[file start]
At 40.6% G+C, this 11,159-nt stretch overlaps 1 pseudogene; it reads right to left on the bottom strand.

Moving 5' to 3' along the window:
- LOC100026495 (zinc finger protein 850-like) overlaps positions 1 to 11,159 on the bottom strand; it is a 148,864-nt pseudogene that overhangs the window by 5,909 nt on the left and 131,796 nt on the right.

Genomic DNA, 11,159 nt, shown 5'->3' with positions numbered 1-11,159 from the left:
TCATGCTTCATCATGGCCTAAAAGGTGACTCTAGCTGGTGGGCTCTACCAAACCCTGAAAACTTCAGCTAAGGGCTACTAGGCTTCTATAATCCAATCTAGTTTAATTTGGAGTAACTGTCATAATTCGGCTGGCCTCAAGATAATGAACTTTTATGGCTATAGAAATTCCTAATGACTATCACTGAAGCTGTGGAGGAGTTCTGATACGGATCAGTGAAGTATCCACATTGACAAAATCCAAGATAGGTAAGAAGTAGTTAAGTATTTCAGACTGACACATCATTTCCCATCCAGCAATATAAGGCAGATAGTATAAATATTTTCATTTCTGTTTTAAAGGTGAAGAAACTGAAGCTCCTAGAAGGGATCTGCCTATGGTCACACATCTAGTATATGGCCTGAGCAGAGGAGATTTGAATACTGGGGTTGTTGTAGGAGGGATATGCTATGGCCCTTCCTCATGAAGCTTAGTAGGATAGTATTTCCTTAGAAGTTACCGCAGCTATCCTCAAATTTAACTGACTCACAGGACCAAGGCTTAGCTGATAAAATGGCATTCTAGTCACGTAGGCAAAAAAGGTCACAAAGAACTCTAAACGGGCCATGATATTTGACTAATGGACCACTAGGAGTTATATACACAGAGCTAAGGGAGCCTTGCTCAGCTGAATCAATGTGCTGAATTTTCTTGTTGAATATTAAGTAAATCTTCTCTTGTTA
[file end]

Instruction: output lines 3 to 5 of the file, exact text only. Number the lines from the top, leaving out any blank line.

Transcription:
- LOC100026495 (zinc finger protein 850-like) overlaps positions 1 to 11,159 on the bottom strand; it is a 148,864-nt pseudogene that overhangs the window by 5,909 nt on the left and 131,796 nt on the right.

Genomic DNA, 11,159 nt, shown 5'->3' with positions numbered 1-11,159 from the left:
TCATGCTTCATCATGGCCTAAAAGGTGACTCTAGCTGGTGGGCTCTACCAAACCCTGAAAACTTCAGCTAAGGGCTACTAGGCTTCTATAATCCAATCTAGTTTAATTTGGAGTAACTGTCATAATTCGGCTGGCCTCAAGATAATGAACTTTTATGGCTATAGAAATTCCTAATGACTATCACTGAAGCTGTGGAGGAGTTCTGATACGGATCAGTGAAGTATCCACATTGACAAAATCCAAGATAGGTAAGAAGTAGTTAAGTATTTCAGACTGACACATCATTTCCCATCCAGCAATATAAGGCAGATAGTATAAATATTTTCATTTCTGTTTTAAAGGTGAAGAAACTGAAGCTCCTAGAAGGGATCTGCCTATGGTCACACATCTAGTATATGGCCTGAGCAGAGGAGATTTGAATACTGGGGTTGTTGTAGGAGGGATATGCTATGGCCCTTCCTCATGAAGCTTAGTAGGATAGTATTTCCTTAGAAGTTACCGCAGCTATCCTCAAATTTAACTGACTCACAGGACCAAGGCTTAGCTGATAAAATGGCATTCTAGTCACGTAGGCAAAAAAGGTCACAAAGAACTCTAAACGGGCCATGATATTTGACTAATGGACCACTAGGAGTTATATACACAGAGCTAAGGGAGCCTTGCTCAGCTGAATCAATGTGCTGAATTTTCTTGTTGAATATTAAGTAAATCTTCTCTTGTTA